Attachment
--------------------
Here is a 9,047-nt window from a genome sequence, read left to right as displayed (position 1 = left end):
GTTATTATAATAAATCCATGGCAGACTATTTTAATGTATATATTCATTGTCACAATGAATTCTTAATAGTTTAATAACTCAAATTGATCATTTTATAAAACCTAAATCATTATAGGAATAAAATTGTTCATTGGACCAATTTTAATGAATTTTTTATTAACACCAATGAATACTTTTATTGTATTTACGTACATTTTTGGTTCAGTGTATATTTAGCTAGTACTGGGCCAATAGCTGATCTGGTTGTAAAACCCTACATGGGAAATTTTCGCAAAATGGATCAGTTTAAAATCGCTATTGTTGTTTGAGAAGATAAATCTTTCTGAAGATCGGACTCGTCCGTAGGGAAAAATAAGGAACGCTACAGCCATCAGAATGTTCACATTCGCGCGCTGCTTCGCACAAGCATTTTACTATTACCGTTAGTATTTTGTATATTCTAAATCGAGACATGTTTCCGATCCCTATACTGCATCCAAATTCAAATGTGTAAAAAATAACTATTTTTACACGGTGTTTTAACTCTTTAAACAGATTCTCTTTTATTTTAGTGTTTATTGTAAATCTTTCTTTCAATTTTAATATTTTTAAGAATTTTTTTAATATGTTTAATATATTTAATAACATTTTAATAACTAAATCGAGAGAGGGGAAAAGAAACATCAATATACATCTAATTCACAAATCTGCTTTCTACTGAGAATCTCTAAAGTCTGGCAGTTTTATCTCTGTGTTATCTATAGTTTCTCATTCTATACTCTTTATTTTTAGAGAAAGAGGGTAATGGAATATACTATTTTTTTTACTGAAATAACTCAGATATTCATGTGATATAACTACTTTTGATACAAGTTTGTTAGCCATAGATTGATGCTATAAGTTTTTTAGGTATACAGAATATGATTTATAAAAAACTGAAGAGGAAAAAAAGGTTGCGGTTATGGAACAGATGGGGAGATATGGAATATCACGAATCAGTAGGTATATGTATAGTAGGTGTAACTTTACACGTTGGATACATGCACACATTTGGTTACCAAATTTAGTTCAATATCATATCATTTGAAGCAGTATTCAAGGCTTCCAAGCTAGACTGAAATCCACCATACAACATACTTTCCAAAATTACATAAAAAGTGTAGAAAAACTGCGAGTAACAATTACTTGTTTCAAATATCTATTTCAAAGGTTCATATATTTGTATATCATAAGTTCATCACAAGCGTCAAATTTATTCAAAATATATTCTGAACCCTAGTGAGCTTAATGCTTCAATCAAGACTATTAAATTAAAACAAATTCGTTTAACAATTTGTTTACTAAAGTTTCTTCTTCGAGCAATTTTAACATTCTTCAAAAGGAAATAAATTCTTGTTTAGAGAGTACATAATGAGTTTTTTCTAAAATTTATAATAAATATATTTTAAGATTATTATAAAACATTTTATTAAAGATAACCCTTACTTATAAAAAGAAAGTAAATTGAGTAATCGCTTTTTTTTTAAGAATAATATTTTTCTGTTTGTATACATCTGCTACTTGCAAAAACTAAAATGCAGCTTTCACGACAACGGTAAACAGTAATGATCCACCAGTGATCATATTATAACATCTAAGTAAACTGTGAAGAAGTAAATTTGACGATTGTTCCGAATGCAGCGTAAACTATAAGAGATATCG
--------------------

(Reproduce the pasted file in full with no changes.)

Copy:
Here is a 9,047-nt window from a genome sequence, read left to right as displayed (position 1 = left end):
GTTATTATAATAAATCCATGGCAGACTATTTTAATGTATATATTCATTGTCACAATGAATTCTTAATAGTTTAATAACTCAAATTGATCATTTTATAAAACCTAAATCATTATAGGAATAAAATTGTTCATTGGACCAATTTTAATGAATTTTTTATTAACACCAATGAATACTTTTATTGTATTTACGTACATTTTTGGTTCAGTGTATATTTAGCTAGTACTGGGCCAATAGCTGATCTGGTTGTAAAACCCTACATGGGAAATTTTCGCAAAATGGATCAGTTTAAAATCGCTATTGTTGTTTGAGAAGATAAATCTTTCTGAAGATCGGACTCGTCCGTAGGGAAAAATAAGGAACGCTACAGCCATCAGAATGTTCACATTCGCGCGCTGCTTCGCACAAGCATTTTACTATTACCGTTAGTATTTTGTATATTCTAAATCGAGACATGTTTCCGATCCCTATACTGCATCCAAATTCAAATGTGTAAAAAATAACTATTTTTACACGGTGTTTTAACTCTTTAAACAGATTCTCTTTTATTTTAGTGTTTATTGTAAATCTTTCTTTCAATTTTAATATTTTTAAGAATTTTTTTAATATGTTTAATATATTTAATAACATTTTAATAACTAAATCGAGAGAGGGGAAAAGAAACATCAATATACATCTAATTCACAAATCTGCTTTCTACTGAGAATCTCTAAAGTCTGGCAGTTTTATCTCTGTGTTATCTATAGTTTCTCATTCTATACTCTTTATTTTTAGAGAAAGAGGGTAATGGAATATACTATTTTTTTTACTGAAATAACTCAGATATTCATGTGATATAACTACTTTTGATACAAGTTTGTTAGCCATAGATTGATGCTATAAGTTTTTTAGGTATACAGAATATGATTTATAAAAAACTGAAGAGGAAAAAAAGGTTGCGGTTATGGAACAGATGGGGAGATATGGAATATCACGAATCAGTAGGTATATGTATAGTAGGTGTAACTTTACACGTTGGATACATGCACACATTTGGTTACCAAATTTAGTTCAATATCATATCATTTGAAGCAGTATTCAAGGCTTCCAAGCTAGACTGAAATCCACCATACAACATACTTTCCAAAATTACATAAAAAGTGTAGAAAAACTGCGAGTAACAATTACTTGTTTCAAATATCTATTTCAAAGGTTCATATATTTGTATATCATAAGTTCATCACAAGCGTCAAATTTATTCAAAATATATTCTGAACCCTAGTGAGCTTAATGCTTCAATCAAGACTATTAAATTAAAACAAATTCGTTTAACAATTTGTTTACTAAAGTTTCTTCTTCGAGCAATTTTAACATTCTTCAAAAGGAAATAAATTCTTGTTTAGAGAGTACATAATGAGTTTTTTCTAAAATTTATAATAAATATATTTTAAGATTATTATAAAACATTTTATTAAAGATAACCCTTACTTATAAAAAGAAAGTAAATTGAGTAATCGCTTTTTTTTTAAGAATAATATTTTTCTGTTTGTATACATCTGCTACTTGCAAAAACTAAAATGCAGCTTTCACGACAACGGTAAACAGTAATGATCCACCAGTGATCATATTATAACATCTAAGTAAACTGTGAAGAAGTAAATTTGACGATTGTTCCGAATGCAGCGTAAACTATAAGAGATATCG